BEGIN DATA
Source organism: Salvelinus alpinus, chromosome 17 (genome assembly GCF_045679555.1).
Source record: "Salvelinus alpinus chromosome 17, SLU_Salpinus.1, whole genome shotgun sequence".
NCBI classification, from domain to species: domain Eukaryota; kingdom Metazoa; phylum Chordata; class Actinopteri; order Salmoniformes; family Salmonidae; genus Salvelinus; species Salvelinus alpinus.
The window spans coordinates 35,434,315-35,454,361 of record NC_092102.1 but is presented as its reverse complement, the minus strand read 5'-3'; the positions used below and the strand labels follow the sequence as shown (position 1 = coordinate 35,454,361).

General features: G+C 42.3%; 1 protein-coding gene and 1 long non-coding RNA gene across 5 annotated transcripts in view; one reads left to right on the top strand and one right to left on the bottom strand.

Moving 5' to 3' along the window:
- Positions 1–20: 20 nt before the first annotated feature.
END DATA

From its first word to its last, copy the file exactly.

Source organism: Salvelinus alpinus, chromosome 17 (genome assembly GCF_045679555.1).
Source record: "Salvelinus alpinus chromosome 17, SLU_Salpinus.1, whole genome shotgun sequence".
NCBI classification, from domain to species: domain Eukaryota; kingdom Metazoa; phylum Chordata; class Actinopteri; order Salmoniformes; family Salmonidae; genus Salvelinus; species Salvelinus alpinus.
The window spans coordinates 35,434,315-35,454,361 of record NC_092102.1 but is presented as its reverse complement, the minus strand read 5'-3'; the positions used below and the strand labels follow the sequence as shown (position 1 = coordinate 35,454,361).

General features: G+C 42.3%; 1 protein-coding gene and 1 long non-coding RNA gene across 5 annotated transcripts in view; one reads left to right on the top strand and one right to left on the bottom strand.

Moving 5' to 3' along the window:
- Positions 1–20: 20 nt before the first annotated feature.